It seems fair to argue that unless a state uses its power to stand between its citizens and extremists — political, religious, environmental, philosophical, or commercial — then it has surrendered some of its legitimacy.
It seems fair to argue that unless a state is prepared, on behalf of its David citizens, to face down the Goliaths of this world then a fundamental part of that relationship has been broken.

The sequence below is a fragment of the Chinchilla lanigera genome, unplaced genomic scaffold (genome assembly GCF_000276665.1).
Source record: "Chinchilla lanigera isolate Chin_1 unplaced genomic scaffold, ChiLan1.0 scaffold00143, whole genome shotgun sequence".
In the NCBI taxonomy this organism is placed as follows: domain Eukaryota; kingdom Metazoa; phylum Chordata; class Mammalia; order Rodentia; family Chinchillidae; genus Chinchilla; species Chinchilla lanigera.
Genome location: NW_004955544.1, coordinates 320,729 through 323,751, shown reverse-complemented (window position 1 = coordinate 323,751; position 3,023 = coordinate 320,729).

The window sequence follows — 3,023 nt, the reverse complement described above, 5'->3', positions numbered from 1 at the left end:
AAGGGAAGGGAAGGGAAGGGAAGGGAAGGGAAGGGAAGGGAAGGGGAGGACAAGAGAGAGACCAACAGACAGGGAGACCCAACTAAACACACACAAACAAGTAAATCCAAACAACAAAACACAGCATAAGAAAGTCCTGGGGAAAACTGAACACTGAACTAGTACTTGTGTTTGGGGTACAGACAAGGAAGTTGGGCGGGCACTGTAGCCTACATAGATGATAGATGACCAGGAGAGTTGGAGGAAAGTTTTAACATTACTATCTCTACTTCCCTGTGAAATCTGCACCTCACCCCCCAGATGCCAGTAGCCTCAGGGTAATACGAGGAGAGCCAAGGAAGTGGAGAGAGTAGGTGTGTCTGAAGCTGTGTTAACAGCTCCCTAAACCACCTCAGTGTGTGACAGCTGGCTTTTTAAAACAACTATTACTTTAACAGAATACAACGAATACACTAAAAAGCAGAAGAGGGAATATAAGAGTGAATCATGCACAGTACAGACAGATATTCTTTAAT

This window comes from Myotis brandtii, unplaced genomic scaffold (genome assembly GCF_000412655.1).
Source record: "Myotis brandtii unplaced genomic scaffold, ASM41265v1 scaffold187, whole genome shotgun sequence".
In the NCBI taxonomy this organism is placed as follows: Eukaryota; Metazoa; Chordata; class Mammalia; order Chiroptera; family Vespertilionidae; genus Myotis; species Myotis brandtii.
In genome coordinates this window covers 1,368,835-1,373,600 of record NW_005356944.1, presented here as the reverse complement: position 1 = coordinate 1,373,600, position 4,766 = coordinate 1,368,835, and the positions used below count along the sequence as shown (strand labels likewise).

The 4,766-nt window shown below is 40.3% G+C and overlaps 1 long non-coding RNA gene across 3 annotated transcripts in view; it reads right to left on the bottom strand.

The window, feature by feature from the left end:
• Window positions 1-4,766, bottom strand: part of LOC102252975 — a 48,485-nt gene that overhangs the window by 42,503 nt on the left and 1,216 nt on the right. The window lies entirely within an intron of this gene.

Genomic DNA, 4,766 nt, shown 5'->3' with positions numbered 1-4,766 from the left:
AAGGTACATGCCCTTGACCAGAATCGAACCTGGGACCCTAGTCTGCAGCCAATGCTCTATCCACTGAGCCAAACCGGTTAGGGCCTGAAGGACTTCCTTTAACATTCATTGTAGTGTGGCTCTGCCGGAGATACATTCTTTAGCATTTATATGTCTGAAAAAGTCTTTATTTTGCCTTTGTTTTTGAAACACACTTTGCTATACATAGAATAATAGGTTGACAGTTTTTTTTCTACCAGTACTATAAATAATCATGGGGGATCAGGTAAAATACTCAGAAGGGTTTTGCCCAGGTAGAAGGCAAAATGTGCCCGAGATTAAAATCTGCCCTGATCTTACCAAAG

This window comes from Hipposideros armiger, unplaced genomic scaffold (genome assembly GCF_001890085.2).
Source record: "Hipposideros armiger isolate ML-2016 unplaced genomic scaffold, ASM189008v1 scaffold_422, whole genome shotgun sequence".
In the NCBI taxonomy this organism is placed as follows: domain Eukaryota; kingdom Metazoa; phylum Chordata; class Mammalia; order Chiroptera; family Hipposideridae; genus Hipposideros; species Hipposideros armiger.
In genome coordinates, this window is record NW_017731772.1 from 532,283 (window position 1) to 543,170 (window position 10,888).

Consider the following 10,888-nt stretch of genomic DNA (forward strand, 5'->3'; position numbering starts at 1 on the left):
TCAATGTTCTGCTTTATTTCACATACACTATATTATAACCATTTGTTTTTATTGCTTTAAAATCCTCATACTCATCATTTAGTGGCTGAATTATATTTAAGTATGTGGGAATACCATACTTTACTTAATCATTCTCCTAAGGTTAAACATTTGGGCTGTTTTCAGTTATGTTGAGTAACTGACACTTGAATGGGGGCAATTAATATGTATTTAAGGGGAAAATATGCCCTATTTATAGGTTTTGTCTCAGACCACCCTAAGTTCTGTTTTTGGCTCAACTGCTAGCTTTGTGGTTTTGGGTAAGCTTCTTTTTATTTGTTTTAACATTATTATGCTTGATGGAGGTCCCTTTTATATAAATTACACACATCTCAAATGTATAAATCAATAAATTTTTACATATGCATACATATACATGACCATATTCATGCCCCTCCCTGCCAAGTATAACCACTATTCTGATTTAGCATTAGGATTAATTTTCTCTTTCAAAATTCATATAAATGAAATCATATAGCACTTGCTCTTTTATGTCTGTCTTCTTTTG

It also seems fair to describe the vulture funds that might buy 20,000 mortgages from Permanent TSB as Goliaths.
That bank’s non-performing loans stand at 28% of its loan book, five times higher than the eurozone average.
Obviously, the bank made very poor lending decisions and, obviously again, some of its customers are unreliable.
That, however, is no reason to condemn so many Davids to the uncertain mercies of vulture funds, especially as they are not controlled by the Central Bank.
It is wrong that the State, the majority owner of the bank, should enter a deal rendering its primary supervisory agency — the Central Bank — irrelevant.
A better, more humane solution must be found.